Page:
streetCamden Council has effectively banned a street party [3] planned by republicans to coincide with the royal wedding. This is a shame, since those opposed to the monarchic principle should be allowed to express their views. It is not as if they were trying to occupy part of a public space in perpetuity; it was just a day's party they planned.

It does highlight the debate between those who support our constitutional monarchy and those who favour replacing it by a republic with an elected head of state. To those of a libertarian bent, what matters is not how democratic or representative is either form of government, but how friendly they are to liberty.

On an empirical level, constitutional monarchies have been quite friendly to liberty. A monarch who inherits the office feels no popular mandate to impose their views on everyone else. They did not have to claw their way to the top, but simply inherited it, and are conscious of the limitations this implies.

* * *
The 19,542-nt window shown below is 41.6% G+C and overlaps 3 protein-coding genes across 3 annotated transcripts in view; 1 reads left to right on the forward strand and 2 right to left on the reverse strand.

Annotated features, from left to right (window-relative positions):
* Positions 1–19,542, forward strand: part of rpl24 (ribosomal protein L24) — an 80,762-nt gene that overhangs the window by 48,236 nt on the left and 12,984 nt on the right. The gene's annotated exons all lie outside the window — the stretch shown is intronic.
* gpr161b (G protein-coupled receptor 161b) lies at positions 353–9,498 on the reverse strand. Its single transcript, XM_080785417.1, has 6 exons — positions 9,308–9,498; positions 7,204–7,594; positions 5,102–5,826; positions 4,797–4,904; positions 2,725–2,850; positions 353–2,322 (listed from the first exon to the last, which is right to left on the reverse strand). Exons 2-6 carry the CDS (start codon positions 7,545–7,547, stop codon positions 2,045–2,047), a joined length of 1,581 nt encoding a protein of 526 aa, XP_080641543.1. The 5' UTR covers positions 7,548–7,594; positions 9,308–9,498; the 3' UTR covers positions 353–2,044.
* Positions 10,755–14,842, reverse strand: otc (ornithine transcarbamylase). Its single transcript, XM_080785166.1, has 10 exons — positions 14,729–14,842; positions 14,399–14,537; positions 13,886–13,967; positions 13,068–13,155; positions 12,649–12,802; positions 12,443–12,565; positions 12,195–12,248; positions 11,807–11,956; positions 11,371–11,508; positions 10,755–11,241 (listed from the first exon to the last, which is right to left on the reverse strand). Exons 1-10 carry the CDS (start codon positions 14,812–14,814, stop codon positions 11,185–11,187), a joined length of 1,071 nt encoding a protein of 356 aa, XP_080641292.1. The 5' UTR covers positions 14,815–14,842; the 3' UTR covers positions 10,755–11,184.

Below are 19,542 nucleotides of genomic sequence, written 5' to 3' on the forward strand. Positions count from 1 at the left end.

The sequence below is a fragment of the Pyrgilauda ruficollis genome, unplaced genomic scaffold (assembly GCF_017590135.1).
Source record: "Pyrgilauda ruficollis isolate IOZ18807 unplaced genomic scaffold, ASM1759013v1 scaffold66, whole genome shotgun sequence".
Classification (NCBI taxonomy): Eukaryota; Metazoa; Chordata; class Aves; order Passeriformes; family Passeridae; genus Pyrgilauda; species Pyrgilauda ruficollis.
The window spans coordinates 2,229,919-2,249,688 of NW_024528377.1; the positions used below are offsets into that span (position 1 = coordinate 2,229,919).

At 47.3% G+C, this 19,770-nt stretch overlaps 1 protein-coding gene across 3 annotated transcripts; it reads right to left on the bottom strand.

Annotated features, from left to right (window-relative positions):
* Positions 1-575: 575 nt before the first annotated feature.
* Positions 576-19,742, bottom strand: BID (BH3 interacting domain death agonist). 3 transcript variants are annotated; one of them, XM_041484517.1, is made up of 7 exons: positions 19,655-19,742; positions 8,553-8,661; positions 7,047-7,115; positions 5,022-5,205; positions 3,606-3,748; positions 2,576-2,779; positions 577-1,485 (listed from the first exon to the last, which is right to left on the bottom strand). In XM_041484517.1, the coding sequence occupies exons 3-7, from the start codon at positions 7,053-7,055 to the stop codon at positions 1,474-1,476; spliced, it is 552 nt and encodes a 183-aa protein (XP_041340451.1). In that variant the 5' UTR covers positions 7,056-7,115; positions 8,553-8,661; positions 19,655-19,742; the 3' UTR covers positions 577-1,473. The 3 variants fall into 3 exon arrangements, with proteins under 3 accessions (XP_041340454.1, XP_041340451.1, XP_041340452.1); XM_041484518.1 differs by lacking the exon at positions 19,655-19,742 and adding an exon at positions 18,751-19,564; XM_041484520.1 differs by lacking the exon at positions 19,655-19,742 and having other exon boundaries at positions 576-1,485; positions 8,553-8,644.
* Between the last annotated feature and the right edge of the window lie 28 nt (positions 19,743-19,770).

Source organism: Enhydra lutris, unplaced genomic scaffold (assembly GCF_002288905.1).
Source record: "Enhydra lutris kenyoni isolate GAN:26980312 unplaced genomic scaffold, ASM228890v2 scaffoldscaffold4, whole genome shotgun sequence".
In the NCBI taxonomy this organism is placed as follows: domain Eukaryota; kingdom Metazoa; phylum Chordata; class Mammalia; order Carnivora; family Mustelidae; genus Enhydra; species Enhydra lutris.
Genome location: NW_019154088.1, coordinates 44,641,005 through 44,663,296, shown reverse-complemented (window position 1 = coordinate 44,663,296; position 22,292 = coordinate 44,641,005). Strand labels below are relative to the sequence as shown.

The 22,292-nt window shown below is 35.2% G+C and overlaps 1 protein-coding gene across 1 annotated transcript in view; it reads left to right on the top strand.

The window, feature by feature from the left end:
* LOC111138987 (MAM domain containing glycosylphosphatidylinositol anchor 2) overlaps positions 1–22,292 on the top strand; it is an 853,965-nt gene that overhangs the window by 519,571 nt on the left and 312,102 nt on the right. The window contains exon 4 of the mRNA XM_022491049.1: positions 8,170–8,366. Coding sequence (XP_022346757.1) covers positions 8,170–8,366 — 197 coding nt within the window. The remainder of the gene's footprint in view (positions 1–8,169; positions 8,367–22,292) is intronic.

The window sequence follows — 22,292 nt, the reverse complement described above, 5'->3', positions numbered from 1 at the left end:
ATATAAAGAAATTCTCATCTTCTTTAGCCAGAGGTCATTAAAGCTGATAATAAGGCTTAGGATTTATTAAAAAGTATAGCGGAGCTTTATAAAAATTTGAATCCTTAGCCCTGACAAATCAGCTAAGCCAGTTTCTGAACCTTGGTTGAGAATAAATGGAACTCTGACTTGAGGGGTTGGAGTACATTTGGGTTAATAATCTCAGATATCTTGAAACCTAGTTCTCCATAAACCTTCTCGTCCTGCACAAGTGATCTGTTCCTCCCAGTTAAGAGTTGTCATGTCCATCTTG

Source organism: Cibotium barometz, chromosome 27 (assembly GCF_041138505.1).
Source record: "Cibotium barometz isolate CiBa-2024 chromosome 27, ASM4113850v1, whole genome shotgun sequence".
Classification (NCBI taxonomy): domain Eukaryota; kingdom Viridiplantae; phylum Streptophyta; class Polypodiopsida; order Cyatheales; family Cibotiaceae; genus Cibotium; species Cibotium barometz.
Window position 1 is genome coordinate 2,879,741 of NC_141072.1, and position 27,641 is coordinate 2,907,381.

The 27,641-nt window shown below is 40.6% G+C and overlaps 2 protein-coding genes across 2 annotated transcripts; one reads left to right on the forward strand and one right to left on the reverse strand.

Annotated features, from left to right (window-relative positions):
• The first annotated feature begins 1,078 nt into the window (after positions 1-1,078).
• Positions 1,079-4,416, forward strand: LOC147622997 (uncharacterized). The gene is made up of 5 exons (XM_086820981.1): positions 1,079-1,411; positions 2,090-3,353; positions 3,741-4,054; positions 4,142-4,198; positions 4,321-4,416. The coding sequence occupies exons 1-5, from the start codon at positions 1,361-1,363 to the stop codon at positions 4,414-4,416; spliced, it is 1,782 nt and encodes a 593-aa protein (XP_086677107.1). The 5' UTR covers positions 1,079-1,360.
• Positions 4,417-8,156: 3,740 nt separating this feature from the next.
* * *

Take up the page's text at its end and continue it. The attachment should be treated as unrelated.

Our constitutional monarch occupies the top slots, not only as head of state, but as head of the armed forces and the judiciary. As such, they deny these posts to ambitious self-seekers who might wish to use them to promote an agenda. A monarch who simply inherits the position can act as a focus for the nation more easily than someone elected as head of state via partisan politics.

Many, if not most, of the theoretical arguments would win the case against a head of state who came from a family that had emerged by the blood and chance of history to occupy that position from birth alone. Yet in practice the record of modern constitutional monarchies has been a good one for tolerance, for the rights of dissenting minorities to do their own thing, and for upholding the rule of law and the rights of free speech.

I am reminded of President Reagan's remark to his economic advisors: "Yes, gentlemen, that is fine in practice, but how would it work in theory?" On the whole, in constitutional monarchy I think the practice has it.